EcoEducation: Protecting America's Favorite Wilderness

Tom Landwehr is Executive Director of Save the Boundary Waters and former Commissioner of MN Department of Natural Resources.  We received a very informative presentation on what it could mean for the health of the Boundary Waters if the proposed Twin Metals copper nickel mine is allowed to be built.  Tom provided facts about the proposal and the approval process. It was extremely enlightening. 
The BWCA is the most visited wilderness area in the US.  Thanks to protection measures put in place over the last 100 years, 1.1 million acres have remained pristine wilderness.  Mining is not allowed within the BWCA, but a mine proposed by Antofagasta, a Chilean company, would be just at the border of the wilderness and within the watershed that supports the canoe area.  The proposed processing plant would require two square miles of trees to be cut and wetlands filled in. About 3-4% of the rock that will be extracted when mining will be the minerals sought and the rest will be waste rock.  An estimated 20 tons of rock will be extracted per day for 20-30 years.  About half of the tailings will go back underground, but much of it will need to be piled.  The tailing pile from this mine is estimated to be the size of 11 Rosedale shopping malls.  It will be 90 ft taller than the surrounding trees.  It will be a visual blight and have high risk of leaching sulfur.  The common way of protecting tailings piles, with liners, has not been proved in wet areas like in the BWCA.  Tom also shared information that contradicts popular defenses for the mine such as job creation.  The Save the Boundary Waters campaign maintains fact sheets about the many issues surrounding the mine.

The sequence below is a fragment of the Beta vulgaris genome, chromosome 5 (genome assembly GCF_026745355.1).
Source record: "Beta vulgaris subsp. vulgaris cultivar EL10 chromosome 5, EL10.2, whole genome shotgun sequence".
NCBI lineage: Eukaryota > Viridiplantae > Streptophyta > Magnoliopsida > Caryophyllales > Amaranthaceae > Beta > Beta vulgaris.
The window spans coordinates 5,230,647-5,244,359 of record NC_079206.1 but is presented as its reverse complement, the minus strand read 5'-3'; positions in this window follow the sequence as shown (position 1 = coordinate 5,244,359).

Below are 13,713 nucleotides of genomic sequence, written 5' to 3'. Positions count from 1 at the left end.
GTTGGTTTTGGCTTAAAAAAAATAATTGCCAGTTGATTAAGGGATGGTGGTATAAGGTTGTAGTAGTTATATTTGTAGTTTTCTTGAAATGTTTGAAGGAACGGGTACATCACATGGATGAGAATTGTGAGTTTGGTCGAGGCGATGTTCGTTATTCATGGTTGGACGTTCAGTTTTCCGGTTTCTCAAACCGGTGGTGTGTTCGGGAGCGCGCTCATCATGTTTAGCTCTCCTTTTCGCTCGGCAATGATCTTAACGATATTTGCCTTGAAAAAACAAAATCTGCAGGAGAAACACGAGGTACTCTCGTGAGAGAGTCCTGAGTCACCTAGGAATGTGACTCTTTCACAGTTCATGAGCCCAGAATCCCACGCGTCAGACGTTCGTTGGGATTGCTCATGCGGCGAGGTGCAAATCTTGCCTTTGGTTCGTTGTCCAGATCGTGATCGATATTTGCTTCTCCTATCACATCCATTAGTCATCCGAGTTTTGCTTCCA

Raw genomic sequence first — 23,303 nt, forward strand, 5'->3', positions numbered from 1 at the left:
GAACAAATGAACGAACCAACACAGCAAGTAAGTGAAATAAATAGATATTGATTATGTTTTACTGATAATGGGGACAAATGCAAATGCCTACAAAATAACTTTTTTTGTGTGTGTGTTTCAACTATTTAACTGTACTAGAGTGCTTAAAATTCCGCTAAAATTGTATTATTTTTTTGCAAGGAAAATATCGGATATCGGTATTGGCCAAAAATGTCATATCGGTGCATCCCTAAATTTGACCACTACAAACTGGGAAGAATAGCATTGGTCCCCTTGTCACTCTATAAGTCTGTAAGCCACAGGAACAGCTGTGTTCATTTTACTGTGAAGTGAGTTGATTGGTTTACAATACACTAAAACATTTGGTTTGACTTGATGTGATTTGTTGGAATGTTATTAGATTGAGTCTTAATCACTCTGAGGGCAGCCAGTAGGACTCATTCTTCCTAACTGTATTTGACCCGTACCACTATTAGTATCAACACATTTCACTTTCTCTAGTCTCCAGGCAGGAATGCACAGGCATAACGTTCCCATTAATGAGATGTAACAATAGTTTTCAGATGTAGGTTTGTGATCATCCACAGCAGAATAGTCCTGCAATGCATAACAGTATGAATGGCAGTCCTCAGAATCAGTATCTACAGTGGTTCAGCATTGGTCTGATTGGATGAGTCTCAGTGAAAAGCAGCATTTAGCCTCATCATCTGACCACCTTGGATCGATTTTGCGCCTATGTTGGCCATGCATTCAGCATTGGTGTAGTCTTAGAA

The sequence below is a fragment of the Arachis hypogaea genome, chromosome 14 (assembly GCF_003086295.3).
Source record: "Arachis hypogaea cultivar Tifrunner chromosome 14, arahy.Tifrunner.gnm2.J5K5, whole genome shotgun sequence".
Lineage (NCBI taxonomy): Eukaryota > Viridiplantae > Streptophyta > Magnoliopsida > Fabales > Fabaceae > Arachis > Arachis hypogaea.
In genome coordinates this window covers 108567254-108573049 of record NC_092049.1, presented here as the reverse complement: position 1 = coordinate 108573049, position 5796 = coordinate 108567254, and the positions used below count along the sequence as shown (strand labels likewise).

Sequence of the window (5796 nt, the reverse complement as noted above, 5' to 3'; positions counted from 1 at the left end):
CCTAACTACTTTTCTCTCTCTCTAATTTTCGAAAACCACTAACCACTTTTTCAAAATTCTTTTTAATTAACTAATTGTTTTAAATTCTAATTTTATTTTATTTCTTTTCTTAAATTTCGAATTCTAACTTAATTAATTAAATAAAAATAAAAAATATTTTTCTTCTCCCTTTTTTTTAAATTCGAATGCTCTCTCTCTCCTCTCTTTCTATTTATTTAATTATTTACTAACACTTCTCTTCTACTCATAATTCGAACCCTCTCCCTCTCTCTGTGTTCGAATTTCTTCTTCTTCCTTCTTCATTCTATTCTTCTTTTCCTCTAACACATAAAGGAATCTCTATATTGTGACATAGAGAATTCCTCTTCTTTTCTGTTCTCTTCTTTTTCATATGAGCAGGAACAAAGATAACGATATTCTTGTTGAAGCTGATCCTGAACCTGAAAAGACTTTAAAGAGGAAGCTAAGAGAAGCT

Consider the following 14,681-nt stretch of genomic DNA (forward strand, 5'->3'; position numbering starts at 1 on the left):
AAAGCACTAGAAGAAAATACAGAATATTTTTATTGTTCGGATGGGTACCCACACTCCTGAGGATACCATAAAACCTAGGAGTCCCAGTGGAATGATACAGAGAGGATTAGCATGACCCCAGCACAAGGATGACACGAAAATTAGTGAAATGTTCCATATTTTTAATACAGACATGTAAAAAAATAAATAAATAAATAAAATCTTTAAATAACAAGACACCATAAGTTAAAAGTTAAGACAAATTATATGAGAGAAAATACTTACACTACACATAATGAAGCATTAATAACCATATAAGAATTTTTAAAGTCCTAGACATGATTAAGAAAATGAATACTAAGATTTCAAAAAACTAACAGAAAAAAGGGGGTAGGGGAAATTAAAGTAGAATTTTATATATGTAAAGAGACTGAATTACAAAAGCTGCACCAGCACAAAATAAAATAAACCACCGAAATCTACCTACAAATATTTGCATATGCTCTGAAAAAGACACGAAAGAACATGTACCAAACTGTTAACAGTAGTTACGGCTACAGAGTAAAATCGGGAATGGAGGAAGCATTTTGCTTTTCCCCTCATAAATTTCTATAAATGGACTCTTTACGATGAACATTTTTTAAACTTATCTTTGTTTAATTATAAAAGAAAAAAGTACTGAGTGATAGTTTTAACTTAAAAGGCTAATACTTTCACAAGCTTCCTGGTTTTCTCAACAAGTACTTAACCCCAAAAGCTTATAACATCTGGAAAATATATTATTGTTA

Anyone can get involved by learning more - hosting an outreach event - making your concerns about the BWCA and this proposed mine known to your local representatives - becoming an ambassador- and/or donating funds.